“What they're doing is giving low-level bureaucrats authority equivalent to Congress as a whole to decide how many foreigners should move to the United States and become American citizens,” said Mark Krikorian, director of the Center for Immigration Studies.
Government officials “say it's streamlining the process, which it is truly not,” Krikorian stated. “The goal of the regulation is to dramatically increase the number of people successfully getting asylum and to speed that process up as much as possible.”
Alejandro Mayorkas, who has been the secretary of the Department of Homeland Security (DHS) since February 2021, has permitted more than one million economic migrants through the US southern border with Mexico, in addition to the legal flow of a variety of visa-holders and approximately one million illegal immigrants. This flow would add around two million people each year to the United States with around four million Americans beginning to look for work.
Mayorkas was born in Cuba and is a pro-migration enthusiast. New immigration regulations are the gist of his administration's campaign to establish a network of new pathways to migration operating beyond the numerical limitations established by Congress and alongside labor-trafficking networks operated by drug cartels.
This 512-page March 24 law changes the preliminary “credible fear” interview process for those who are new to the country to a full-scale, fast-track asylum hearing, in which immigrants are able to obtain political asylum through an in-person interview with a low-level immigration agency official.
According to current regulations, immigrants can request a credible fear interview. If they're approved, they'll be able to remain within the United States for a couple of years until a judge decides whether their evidence is sufficient to justify the granting of asylum. Receiving asylum is a major prize, permitting immigrants to find jobs and rent houses and become American citizens, while also allowing relatives to join them in their new home country of the United State via chain migration.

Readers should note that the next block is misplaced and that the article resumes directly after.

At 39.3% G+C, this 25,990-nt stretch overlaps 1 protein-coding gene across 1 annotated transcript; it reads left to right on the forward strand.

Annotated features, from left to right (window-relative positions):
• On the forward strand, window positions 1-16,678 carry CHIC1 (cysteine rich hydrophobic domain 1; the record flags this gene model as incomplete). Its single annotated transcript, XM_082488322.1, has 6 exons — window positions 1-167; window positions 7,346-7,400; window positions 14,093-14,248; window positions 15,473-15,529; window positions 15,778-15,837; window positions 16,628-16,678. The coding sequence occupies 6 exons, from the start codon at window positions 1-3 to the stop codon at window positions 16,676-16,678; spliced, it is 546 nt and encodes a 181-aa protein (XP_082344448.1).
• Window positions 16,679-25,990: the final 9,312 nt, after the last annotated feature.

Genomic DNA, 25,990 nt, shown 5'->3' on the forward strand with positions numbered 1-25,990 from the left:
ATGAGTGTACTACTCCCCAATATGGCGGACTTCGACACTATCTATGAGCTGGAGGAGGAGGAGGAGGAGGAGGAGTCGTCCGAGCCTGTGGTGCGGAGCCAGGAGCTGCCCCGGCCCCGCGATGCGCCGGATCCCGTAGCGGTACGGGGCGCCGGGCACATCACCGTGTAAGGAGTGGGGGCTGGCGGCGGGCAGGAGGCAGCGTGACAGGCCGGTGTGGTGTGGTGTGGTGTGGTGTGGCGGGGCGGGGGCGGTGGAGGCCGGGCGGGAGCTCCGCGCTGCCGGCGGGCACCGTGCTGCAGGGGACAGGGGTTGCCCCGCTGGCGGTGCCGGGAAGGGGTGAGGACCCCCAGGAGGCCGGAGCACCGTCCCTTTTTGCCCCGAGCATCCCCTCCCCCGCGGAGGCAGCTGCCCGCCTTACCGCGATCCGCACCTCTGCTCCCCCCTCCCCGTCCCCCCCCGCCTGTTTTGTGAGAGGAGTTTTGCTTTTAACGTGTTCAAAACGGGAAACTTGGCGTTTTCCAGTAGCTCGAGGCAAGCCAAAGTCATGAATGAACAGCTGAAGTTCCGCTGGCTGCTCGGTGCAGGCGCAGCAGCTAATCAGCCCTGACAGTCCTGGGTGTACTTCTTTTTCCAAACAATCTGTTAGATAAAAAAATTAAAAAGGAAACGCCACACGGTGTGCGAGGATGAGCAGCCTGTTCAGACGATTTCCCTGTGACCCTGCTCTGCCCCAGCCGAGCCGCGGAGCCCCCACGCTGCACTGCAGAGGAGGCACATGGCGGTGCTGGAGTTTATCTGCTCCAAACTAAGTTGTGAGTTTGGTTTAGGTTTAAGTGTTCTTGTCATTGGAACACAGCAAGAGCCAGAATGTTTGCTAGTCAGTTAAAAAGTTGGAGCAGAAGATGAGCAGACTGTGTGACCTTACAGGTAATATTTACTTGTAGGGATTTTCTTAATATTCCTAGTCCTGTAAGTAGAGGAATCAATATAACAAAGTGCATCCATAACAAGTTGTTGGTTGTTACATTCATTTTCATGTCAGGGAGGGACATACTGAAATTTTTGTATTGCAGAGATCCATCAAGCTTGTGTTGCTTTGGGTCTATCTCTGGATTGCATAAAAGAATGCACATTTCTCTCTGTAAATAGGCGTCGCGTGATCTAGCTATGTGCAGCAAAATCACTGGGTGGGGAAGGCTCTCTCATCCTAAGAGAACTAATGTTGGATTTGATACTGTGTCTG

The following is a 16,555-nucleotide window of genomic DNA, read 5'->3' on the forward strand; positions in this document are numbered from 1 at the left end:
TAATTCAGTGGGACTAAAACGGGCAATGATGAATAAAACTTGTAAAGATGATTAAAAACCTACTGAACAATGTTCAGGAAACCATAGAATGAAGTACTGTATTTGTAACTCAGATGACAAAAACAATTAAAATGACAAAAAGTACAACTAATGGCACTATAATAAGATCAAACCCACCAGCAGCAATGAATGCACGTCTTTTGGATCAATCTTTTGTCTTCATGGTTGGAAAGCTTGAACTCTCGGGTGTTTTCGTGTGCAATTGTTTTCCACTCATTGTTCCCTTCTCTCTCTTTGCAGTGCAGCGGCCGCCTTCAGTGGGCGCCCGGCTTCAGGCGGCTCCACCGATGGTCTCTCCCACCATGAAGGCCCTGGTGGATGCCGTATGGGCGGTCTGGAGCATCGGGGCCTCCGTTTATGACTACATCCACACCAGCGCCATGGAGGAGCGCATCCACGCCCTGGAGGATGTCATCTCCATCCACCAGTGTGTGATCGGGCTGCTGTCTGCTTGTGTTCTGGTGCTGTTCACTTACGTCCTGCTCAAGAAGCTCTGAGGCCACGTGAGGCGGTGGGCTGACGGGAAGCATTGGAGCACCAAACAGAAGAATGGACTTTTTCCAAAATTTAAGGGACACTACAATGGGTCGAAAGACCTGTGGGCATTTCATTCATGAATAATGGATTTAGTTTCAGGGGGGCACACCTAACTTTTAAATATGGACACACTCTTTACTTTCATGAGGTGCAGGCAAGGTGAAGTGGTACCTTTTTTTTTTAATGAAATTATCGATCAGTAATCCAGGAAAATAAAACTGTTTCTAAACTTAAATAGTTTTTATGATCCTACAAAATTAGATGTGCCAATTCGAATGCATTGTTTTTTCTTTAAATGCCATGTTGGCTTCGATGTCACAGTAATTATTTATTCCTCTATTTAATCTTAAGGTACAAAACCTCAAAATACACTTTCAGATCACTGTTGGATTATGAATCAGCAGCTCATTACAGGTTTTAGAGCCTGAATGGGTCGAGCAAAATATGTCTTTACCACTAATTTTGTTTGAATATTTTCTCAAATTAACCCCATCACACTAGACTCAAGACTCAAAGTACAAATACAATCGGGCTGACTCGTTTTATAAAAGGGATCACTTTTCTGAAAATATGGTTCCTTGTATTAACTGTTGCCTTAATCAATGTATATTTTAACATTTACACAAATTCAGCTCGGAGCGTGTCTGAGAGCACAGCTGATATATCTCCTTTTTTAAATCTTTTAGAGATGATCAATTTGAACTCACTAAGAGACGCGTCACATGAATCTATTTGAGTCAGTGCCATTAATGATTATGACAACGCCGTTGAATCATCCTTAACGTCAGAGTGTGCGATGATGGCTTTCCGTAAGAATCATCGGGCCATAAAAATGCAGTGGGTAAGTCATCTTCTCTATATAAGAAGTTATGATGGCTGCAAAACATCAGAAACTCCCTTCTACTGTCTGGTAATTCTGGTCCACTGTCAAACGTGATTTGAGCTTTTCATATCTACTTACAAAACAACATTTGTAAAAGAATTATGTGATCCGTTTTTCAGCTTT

“This will only encourage more illegal immigration and fraudulent asylum claims, which is the Biden administration's end goal,” read a statement issued by Dan Stein, president of the Federation for American Immigration Reform.
This massive inflow of immigrants reduces Americans’ wages and pushes up their rents; however, it also boosts Wall Street values for the business groups that support the pro-migration campaigning of progressives. The new regulation could be the subject of a lawsuit from supporters of Congress being the authority that determines immigration policies.
Officials from the Department of Homeland Security have convinced corporate journalists to present the new border-entrance rules as a “small improvement” to the current system.
According to the New York Times, the new rules outlined in the newly released policy announced by the administration will allow some asylum seekers to have their cases heard and evaluated by asylum officers instead of immigration judges.
Officials from the administration have declared that the whole procedure would take just six months, compared to the current average of around five years.
The Washington Post reported: “’There will be a very careful, slow ramp-up of cases into this system,’ explained a USCIS official, who spoke to reporters under the condition that the official never be named. ‘We do not anticipate having a large number of individuals placed in this process in the first weeks and months as we’ll make sure the process functions the way we anticipate that it should.’”
CBS reported that according to sources involved in the debate, the administration is considering the possibility of constructing campus-like processing facilities to interview asylum seekers in safer environments compared to the Customs and Border Protection holding facilities, which aren't specifically designed to accommodate migrants for more than three days. No such facilities have yet been constructed.
However, “this is pushing the authority further down in the bureaucracy to decide who gets to live permanently in the United States,” Krikorian observed. “The ability to grant asylum is a fantastic power as it allows for an opportunity to circumvent [Congress's legal caps] on [annual legal] immigration. Handing that power over to low-level bureaucrats is difficult.”
It's likely going to be difficult for officials to resist the urge to grant asylum lavishly to reap the psychological benefits they'll receive. They'll enjoy a euphoric feeling when they approve more asylum requests than they should.
The asylum-awarding process is pending but will be handled by advocates for migration rights within the DHS's U.S. Citizenship and Immigration Services (USCIS).
The new system doesn't significantly limit other options for seeking asylum, Krikorian pointed out. For instance, in the event that a potential immigrant fails to convince the USCIS employee, he or she could continue to use the multi-layered system to petition a judge for asylum and could appeal a judge’s decision.